On this day: Persecution of Jehovah’s Witnesses

The 24th of April, 1933 is considered to be the day Nazi Germany began their persecution of Jehovah’s Witnesses, as it is the date the Bible Student headquarters in Magdeburg were seized by police. This came only a few months after Adolf Hitler came to power.

If Jehovah’s Witnesses were willing to renounce their religion they were promised freedom from persecution. Below is a Nazi renouncement document.

If Jehovah's Witnesses were willing to renounce their religion they were promised freedom from persecution. Nazi renouncement document.

From 1935 onwards, many people who kept their religion were sent to concentration camps.

The persecution of Jehovah’s Witnesses continues today, with Russia outlawing the religion only days ago.

On this day: the destruction of Duckett’s Grove

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Duckett’s Grove, a great house in County Carlow, Ireland, was destroyed by fire on the 20th of April, 1933.

Built around 1830 for the Duckett family, they lived at the house until 1916, when a family dispute between the only remaining family members – none of them male (males would usually inherit) – led to the house’s management being taken over by locals.

By 1930 the house was being used by the Irish Republican Army, and when they left the property it was still in good condition.

In 1933, a week after local farmers – who had been managing the estate – reported a minor fire at the house, Duckett’s Grove burnt in earnest over the course of a night.

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Today, the frame of the house still stands.

On this day: the demolition of the Old Melbourne Gaol

Australia’s Old Melbourne Gaol photographed while being taken apart on the 19th of April, 1937.

The gaol is most famous for being the place of the execution of bushranger (highwayman) Ned Kelly in 1880.

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Wartime Ukrainian Easter

Before, during, and after the Second World War, Ukrainians resisted (often in underground organisations), occupation by both Russia and Germany, as well as military aggression from others including Hungary and Romania. Additionally, the west of Ukraine was under Polish rule before the Soviets invaded. The region suffered heavily during Operation Barbarossa.

These vintage Ukrainian Easter cards are from that turbulent time – note the rifle carried by the man on the horse.

The writing is the typical Easter message for Ukraine, and translates to ‘Christ is Risen’.

American professor Timothy Snyder is a good place to start for information on the most overlooked aspect of the war, particularly his book Bloodlands: Europe Between Hitler and Stalin.

Easter_card_Ukr_Legion These Easter cards are Ukrainian, and represent the era and the underground forces fighting more than one invader at the same time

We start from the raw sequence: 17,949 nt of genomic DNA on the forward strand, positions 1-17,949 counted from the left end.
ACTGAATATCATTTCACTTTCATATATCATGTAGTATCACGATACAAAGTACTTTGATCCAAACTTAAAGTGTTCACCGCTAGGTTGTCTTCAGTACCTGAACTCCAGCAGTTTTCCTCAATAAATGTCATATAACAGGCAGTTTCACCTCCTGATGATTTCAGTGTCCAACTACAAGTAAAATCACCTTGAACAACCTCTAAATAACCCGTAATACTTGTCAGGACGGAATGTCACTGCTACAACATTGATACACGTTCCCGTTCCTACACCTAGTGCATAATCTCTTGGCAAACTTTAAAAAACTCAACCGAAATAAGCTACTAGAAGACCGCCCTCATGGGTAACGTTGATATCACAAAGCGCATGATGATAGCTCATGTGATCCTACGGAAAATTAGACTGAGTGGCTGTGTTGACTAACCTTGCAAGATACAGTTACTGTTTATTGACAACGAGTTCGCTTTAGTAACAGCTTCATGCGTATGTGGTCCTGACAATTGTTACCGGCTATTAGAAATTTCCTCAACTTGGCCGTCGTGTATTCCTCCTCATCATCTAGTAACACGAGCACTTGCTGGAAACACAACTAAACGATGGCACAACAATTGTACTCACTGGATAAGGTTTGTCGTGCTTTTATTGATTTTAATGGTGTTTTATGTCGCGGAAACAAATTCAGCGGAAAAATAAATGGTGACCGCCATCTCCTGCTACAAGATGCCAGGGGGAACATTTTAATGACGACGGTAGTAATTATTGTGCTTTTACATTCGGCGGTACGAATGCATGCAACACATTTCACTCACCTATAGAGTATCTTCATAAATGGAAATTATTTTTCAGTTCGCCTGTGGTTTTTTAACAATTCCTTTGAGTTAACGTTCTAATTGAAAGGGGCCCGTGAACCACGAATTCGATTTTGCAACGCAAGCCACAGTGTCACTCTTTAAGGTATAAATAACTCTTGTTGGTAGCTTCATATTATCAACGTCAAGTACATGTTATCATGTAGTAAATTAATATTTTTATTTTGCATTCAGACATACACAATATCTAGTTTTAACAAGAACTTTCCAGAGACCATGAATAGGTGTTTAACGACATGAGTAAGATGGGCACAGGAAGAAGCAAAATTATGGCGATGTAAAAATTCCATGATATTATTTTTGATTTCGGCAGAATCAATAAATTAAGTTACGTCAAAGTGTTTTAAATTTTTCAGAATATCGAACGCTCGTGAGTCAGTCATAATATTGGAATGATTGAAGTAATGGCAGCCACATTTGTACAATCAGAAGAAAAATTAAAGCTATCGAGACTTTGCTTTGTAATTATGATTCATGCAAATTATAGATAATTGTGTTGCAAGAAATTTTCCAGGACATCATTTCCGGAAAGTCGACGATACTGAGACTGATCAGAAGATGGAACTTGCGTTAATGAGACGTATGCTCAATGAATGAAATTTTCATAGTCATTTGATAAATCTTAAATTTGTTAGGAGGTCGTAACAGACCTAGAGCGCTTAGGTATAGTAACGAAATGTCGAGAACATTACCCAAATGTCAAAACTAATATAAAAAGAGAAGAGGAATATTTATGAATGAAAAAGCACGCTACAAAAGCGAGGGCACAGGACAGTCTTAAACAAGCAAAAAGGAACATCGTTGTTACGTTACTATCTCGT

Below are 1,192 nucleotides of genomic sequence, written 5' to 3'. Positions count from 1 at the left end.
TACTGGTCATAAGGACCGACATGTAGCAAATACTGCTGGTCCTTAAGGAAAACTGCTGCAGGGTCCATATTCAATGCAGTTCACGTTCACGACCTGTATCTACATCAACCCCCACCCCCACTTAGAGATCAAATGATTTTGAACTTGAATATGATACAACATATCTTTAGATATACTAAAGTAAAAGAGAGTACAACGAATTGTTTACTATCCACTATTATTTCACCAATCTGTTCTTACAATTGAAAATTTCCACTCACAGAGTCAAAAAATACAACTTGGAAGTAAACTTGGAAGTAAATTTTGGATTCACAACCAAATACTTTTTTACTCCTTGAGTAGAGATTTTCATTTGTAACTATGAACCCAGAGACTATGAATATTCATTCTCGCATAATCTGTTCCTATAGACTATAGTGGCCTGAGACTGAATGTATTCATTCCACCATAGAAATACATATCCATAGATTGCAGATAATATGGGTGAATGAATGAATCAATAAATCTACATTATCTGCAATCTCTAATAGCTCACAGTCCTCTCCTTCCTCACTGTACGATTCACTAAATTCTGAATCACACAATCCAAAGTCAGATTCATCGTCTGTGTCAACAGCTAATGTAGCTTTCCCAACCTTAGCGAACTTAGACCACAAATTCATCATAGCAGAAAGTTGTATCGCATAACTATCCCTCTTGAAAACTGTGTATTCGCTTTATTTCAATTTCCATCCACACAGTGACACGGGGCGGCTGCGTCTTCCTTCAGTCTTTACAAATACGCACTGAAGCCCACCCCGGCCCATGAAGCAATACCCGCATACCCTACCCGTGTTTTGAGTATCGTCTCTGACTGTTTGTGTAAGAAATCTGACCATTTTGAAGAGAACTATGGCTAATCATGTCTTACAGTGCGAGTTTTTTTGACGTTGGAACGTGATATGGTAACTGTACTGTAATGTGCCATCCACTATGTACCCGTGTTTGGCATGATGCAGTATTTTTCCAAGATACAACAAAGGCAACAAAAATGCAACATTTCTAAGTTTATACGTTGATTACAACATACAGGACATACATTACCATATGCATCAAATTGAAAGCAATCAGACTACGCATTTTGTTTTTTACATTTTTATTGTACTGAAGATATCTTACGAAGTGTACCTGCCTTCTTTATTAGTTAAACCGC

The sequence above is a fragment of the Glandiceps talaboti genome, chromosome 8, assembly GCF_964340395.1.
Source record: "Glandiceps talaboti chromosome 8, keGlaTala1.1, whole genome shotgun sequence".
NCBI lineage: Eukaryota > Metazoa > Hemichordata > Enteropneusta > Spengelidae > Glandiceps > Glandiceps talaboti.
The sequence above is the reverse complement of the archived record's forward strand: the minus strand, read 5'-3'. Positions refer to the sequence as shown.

Easter_card_ukr_leg These Easter cards are Ukrainian, and represent the era and the underground forces fighting more than one invader at the same time

On this day: the invasion of Albania

Italy’s rapidly successful invasion of Albania, run by fascist dictator Benito Mussolini, began on the 7th of April, 1939. The Albanian king, Zog I, was forced into exile, and the entire operation was complete only five days later, on the 12th.
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Albania was made part of the Italian Empire, with its sea ports being considered important to the regime.
Italian_army_2Italian invasion of Albania 7th April 1939 Fascist Italy Italian Empire

On this day: the end of the Winter War

Finnish_ski_troops The Winter War, which began in November 1939 when the Soviet Union invaded Finland, ended on the 13th of March, 1940.

Finnish ski troops in 1940.

The Winter War, which began in November 1939 when the Soviet Union invaded Finland, ended on the 13th of March, 1940.

Despite being victorious, Finland was still required to hand over some of their land to Russia at the end of the war.

The invasion of Finland was deemed illegal by the League of Nations, and was the cause of Moscow’s expulsion from the League in December of 1939.

The style of hybrid warfare used by the Kremlin in Finland has been replicated a number of times since, most recently in Ukraine.

On this day: International Unemployment Day

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International Unemployment Day was an event that took place at the time of the Great Depression, occurring on the 6th of March, 1930. Hundreds of thousands of people around the world, including in the United States, Germany, England, France, Spain and Austria marched to protest mass unemployment.

In New York City and Detroit the protests turned violent, with baton-wielding police attacking crowds of tens of thousands.

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New York’s The Communist newspaper gave the incorrect date for the event.

Germany, the non-Soviet country with the largest Communist Party, also saw their protests turn violent, while in Austria demonstrators clashed with Fascist youth in the streets of Vienna.